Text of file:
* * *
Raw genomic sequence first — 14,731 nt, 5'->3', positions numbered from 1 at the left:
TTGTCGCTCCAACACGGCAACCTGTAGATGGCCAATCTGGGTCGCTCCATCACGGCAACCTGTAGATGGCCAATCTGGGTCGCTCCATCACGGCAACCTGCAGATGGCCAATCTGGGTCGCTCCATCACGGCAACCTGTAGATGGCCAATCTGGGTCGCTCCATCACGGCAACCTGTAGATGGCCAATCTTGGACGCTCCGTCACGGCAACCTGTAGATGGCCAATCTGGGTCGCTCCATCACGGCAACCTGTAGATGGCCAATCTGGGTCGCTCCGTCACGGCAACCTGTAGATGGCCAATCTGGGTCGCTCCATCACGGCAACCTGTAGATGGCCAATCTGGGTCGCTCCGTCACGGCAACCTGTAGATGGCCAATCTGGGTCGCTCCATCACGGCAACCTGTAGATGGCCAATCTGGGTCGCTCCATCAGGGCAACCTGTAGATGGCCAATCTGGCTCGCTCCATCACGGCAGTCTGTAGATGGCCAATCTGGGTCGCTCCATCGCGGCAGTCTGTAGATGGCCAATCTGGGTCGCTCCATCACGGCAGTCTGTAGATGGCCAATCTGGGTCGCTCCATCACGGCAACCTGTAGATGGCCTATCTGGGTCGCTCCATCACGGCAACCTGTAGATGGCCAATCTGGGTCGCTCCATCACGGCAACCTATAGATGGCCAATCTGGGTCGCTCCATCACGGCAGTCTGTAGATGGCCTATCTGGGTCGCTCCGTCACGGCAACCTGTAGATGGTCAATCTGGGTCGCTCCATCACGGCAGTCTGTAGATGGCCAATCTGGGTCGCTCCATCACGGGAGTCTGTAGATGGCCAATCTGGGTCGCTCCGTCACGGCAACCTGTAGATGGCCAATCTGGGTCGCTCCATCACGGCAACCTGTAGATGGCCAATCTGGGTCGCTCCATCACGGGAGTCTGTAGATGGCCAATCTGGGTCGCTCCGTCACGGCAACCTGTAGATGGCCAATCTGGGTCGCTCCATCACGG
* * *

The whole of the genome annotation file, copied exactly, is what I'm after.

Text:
Raw genomic sequence first — 14,731 nt, 5'->3', positions numbered from 1 at the left:
TTGTCGCTCCAACACGGCAACCTGTAGATGGCCAATCTGGGTCGCTCCATCACGGCAACCTGTAGATGGCCAATCTGGGTCGCTCCATCACGGCAACCTGCAGATGGCCAATCTGGGTCGCTCCATCACGGCAACCTGTAGATGGCCAATCTGGGTCGCTCCATCACGGCAACCTGTAGATGGCCAATCTTGGACGCTCCGTCACGGCAACCTGTAGATGGCCAATCTGGGTCGCTCCATCACGGCAACCTGTAGATGGCCAATCTGGGTCGCTCCGTCACGGCAACCTGTAGATGGCCAATCTGGGTCGCTCCATCACGGCAACCTGTAGATGGCCAATCTGGGTCGCTCCGTCACGGCAACCTGTAGATGGCCAATCTGGGTCGCTCCATCACGGCAACCTGTAGATGGCCAATCTGGGTCGCTCCATCAGGGCAACCTGTAGATGGCCAATCTGGCTCGCTCCATCACGGCAGTCTGTAGATGGCCAATCTGGGTCGCTCCATCGCGGCAGTCTGTAGATGGCCAATCTGGGTCGCTCCATCACGGCAGTCTGTAGATGGCCAATCTGGGTCGCTCCATCACGGCAACCTGTAGATGGCCTATCTGGGTCGCTCCATCACGGCAACCTGTAGATGGCCAATCTGGGTCGCTCCATCACGGCAACCTATAGATGGCCAATCTGGGTCGCTCCATCACGGCAGTCTGTAGATGGCCTATCTGGGTCGCTCCGTCACGGCAACCTGTAGATGGTCAATCTGGGTCGCTCCATCACGGCAGTCTGTAGATGGCCAATCTGGGTCGCTCCATCACGGGAGTCTGTAGATGGCCAATCTGGGTCGCTCCGTCACGGCAACCTGTAGATGGCCAATCTGGGTCGCTCCATCACGGCAACCTGTAGATGGCCAATCTGGGTCGCTCCATCACGGGAGTCTGTAGATGGCCAATCTGGGTCGCTCCGTCACGGCAACCTGTAGATGGCCAATCTGGGTCGCTCCATCACGG